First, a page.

if showDetails {
VStack {
DetailsView()
if showSocial {
SocialView()
.transition(.opacity)
}
}
.transition(.slide)
}
Button(action: {
showDetails.toggle()
showSocial.toggle()
}) {
Text("Reveal all")
}
}
.animation(.linear, value: showDetails)


A word on .matchedGeometryEffect(id:in:) and view identity. These two are crucial to some animations. I'm not going to talk about them in detail in this article, they both deserve an article of their own. They're especially important when animating view insertion and removal, helping SwiftUI to keep geometric (for .matchedGeometryEffect(id:in:)) or identifier continuity between transitions.

# The Animatable protocol

As I mentioned earlier, anything that can be represented as a number can be animated. However, some things don't have a natural numeric representation.

Take the movement of a shape along a path. The path is described by a series of complex equations and there's no single intrinsic value you can interpolate to make the shape follow the path. You can however calculate the position of the object at any relative time, from start (0.0) to finish (1.0) using a bezier resolver (for example) boiling it down to only one numeric value, the progress along the path.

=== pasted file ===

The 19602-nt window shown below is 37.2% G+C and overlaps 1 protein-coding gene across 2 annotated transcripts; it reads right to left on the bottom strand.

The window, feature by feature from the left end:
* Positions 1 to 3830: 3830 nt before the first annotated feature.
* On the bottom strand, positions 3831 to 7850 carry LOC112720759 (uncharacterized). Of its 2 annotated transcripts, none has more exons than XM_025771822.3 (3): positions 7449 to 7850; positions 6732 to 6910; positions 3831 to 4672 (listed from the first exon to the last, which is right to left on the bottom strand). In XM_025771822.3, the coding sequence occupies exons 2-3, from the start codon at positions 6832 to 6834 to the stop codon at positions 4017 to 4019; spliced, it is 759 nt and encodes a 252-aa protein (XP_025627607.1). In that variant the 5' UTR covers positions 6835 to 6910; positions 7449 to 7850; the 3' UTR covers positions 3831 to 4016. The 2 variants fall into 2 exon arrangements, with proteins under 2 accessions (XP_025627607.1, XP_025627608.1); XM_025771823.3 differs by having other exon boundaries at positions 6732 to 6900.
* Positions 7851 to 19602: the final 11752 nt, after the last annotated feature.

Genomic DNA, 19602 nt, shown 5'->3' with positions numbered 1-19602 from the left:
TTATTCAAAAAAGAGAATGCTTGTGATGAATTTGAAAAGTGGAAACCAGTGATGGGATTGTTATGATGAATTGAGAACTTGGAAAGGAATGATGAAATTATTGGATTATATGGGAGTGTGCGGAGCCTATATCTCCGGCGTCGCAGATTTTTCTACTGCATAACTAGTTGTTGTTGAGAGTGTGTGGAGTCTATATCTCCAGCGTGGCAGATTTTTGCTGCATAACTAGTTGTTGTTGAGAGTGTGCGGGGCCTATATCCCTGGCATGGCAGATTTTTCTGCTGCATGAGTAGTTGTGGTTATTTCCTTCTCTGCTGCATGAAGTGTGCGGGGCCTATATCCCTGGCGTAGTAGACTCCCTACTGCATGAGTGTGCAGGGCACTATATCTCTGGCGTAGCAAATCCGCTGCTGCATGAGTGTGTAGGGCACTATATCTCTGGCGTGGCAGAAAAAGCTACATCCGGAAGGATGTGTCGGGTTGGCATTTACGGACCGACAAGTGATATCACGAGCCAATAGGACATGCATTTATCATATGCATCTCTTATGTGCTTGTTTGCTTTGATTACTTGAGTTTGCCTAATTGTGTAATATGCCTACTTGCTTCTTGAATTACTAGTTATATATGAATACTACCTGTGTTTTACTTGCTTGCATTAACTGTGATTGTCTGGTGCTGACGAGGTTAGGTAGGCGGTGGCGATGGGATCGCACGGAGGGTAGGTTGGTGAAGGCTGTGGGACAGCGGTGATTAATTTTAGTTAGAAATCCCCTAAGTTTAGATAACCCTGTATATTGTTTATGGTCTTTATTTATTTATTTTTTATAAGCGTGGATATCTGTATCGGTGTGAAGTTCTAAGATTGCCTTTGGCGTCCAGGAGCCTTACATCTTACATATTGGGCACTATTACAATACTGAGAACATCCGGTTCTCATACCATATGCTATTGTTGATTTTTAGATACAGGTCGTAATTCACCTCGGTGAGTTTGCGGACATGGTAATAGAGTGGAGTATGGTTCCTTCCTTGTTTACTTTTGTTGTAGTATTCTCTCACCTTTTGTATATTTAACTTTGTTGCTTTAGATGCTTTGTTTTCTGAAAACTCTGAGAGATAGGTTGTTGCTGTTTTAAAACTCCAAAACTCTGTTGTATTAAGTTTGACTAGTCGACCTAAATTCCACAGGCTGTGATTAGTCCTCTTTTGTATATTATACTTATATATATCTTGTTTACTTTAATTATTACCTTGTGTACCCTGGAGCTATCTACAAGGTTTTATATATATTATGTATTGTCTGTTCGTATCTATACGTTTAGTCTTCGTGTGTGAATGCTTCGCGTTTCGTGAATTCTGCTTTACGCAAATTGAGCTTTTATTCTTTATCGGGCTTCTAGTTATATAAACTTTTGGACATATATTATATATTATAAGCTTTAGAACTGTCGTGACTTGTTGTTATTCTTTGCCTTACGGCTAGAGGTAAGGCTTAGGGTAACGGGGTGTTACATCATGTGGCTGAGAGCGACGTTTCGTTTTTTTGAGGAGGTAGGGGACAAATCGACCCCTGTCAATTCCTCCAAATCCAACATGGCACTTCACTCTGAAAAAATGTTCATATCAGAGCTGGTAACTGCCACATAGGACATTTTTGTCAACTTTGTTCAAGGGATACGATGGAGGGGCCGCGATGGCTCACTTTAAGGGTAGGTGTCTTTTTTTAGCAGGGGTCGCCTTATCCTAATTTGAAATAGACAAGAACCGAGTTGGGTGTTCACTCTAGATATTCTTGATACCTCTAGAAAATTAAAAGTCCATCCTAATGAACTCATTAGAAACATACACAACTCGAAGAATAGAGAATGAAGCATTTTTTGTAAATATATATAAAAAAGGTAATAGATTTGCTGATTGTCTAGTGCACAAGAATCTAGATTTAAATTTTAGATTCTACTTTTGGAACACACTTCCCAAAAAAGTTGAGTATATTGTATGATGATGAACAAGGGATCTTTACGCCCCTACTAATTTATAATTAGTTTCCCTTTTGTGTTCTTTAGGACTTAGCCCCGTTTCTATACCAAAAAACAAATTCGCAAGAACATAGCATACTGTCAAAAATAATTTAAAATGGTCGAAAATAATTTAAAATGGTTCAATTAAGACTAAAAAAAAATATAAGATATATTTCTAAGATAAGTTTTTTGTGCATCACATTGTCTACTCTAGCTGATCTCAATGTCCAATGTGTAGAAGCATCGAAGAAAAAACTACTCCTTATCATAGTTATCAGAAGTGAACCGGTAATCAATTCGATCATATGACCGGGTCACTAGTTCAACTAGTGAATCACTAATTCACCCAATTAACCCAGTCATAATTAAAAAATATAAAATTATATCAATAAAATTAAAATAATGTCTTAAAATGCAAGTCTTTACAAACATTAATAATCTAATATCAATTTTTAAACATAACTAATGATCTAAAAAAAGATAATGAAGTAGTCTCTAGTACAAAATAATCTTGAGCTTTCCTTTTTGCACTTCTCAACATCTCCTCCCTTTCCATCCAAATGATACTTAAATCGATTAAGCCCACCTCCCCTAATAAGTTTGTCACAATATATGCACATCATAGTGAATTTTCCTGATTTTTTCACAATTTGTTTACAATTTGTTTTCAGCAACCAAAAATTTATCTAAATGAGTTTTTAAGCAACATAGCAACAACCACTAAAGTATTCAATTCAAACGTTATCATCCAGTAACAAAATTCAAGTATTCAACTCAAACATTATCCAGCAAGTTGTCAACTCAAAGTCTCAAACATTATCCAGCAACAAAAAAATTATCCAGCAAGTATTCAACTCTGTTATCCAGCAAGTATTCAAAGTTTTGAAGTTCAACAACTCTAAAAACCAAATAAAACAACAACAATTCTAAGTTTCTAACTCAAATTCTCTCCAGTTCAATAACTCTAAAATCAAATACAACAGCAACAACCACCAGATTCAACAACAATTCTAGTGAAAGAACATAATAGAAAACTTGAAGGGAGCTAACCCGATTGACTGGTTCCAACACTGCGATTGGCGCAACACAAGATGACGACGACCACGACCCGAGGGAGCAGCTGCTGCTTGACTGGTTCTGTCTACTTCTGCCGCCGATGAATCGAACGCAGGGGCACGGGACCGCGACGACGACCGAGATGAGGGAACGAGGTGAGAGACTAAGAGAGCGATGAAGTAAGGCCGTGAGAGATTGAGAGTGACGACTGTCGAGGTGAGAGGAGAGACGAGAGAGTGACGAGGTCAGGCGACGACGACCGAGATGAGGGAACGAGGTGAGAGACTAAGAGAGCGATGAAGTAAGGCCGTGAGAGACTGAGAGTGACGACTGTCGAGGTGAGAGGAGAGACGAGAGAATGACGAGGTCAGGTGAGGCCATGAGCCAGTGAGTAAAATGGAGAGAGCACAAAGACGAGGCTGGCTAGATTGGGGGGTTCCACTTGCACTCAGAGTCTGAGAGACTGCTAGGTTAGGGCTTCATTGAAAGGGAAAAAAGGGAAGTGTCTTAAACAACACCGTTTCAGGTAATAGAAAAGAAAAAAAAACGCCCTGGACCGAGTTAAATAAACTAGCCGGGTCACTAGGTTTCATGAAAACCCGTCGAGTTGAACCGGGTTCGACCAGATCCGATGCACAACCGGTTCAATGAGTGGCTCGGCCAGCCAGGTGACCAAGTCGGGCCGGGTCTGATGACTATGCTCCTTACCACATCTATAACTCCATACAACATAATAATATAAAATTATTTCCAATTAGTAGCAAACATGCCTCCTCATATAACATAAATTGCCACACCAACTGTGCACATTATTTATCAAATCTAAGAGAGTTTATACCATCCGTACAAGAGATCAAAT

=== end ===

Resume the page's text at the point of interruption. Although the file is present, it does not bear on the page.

Views conforming to Animatable protocol should provide these intermediate frames based on the animation progress (called animatableData). It complements .transition() helping SwiftUI animate things that could not be otherwise interpolated.

# Conclusion

To sum up, fully controlling the animation stack in SwiftUI requires a good understanding of transactions, explicit and implicit animations, transitions, and the Animatable protocol.

With these tools, you can tackle almost any animation out there.